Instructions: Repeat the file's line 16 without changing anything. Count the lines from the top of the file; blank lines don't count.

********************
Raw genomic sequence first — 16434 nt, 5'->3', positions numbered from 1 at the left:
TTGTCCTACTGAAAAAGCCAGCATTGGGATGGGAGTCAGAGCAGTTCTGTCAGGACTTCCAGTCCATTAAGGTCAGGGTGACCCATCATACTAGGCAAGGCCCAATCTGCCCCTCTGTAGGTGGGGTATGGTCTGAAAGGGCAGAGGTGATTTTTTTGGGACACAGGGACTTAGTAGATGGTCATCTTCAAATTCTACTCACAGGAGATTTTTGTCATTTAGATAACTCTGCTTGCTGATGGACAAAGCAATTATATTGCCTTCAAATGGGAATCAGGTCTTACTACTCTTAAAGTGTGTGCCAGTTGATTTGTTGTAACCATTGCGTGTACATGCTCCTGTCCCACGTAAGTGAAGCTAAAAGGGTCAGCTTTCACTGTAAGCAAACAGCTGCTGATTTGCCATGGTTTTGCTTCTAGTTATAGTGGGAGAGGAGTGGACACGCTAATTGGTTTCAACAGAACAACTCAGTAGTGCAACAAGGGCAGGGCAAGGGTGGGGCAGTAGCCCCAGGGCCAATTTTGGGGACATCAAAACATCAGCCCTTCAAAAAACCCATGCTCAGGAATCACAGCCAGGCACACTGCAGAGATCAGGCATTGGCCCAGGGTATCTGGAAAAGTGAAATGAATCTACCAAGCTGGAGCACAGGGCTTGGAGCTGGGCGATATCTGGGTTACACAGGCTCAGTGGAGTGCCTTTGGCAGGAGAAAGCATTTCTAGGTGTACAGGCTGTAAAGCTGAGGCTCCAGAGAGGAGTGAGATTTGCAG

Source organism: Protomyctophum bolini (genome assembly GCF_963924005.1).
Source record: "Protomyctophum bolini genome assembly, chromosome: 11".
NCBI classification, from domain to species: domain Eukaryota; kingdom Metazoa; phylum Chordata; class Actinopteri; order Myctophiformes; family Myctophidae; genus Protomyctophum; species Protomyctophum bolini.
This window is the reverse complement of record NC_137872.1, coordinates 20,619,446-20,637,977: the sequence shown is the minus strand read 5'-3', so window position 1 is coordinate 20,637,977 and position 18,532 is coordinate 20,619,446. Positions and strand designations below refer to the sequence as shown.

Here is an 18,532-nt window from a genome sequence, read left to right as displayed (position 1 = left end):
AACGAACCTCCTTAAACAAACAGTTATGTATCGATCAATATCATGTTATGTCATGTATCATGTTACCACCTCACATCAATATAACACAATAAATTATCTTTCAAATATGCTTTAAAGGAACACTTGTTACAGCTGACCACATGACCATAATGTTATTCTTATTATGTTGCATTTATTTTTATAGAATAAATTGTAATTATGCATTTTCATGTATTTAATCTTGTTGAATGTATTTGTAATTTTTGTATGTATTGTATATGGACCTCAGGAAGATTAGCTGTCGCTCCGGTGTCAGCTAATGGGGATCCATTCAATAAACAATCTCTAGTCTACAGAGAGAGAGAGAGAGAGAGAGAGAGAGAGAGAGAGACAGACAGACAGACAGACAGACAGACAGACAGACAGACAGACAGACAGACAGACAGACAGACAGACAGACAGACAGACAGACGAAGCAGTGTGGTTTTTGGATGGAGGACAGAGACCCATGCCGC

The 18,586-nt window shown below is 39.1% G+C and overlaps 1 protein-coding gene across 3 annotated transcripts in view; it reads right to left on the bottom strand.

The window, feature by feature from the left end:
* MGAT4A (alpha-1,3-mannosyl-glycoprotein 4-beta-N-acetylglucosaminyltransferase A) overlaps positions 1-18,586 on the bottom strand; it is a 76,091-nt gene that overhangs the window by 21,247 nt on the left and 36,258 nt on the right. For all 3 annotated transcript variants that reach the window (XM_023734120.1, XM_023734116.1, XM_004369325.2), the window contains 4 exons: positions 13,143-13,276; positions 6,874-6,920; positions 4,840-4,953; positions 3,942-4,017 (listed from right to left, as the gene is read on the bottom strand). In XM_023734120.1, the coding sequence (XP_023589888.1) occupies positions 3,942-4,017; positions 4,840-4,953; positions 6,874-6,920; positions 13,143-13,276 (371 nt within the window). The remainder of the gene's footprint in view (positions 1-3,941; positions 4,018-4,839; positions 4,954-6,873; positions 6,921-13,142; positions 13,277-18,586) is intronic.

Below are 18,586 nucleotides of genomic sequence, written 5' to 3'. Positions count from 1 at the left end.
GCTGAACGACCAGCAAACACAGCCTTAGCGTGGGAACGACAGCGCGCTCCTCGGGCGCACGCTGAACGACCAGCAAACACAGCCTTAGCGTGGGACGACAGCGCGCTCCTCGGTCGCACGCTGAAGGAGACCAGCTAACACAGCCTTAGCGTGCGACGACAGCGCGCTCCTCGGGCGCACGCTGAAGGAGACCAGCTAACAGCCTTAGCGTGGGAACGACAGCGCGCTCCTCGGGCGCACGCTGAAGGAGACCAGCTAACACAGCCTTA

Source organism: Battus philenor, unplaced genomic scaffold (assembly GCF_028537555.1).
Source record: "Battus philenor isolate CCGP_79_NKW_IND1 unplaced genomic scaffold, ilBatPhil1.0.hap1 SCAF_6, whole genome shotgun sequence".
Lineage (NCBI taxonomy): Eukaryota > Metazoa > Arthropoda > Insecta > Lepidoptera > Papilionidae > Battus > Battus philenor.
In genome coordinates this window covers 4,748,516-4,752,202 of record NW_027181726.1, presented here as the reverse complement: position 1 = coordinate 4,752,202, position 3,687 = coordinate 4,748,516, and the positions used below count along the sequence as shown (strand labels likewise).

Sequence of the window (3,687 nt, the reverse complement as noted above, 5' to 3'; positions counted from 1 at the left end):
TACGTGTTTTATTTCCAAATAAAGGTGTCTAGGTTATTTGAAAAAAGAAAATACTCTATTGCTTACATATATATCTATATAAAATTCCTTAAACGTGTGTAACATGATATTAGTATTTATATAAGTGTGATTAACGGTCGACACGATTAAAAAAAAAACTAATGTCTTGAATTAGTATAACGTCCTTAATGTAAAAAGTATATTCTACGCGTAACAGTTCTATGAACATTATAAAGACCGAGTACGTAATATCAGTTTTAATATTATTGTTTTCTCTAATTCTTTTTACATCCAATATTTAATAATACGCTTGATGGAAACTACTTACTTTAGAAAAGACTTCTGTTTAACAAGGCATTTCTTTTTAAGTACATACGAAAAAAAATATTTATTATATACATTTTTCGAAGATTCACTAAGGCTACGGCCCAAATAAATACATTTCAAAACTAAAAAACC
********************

Lineage (NCBI taxonomy): Eukaryota > Metazoa > Arthropoda > Insecta > Lepidoptera > Papilionidae > Battus > Battus philenor.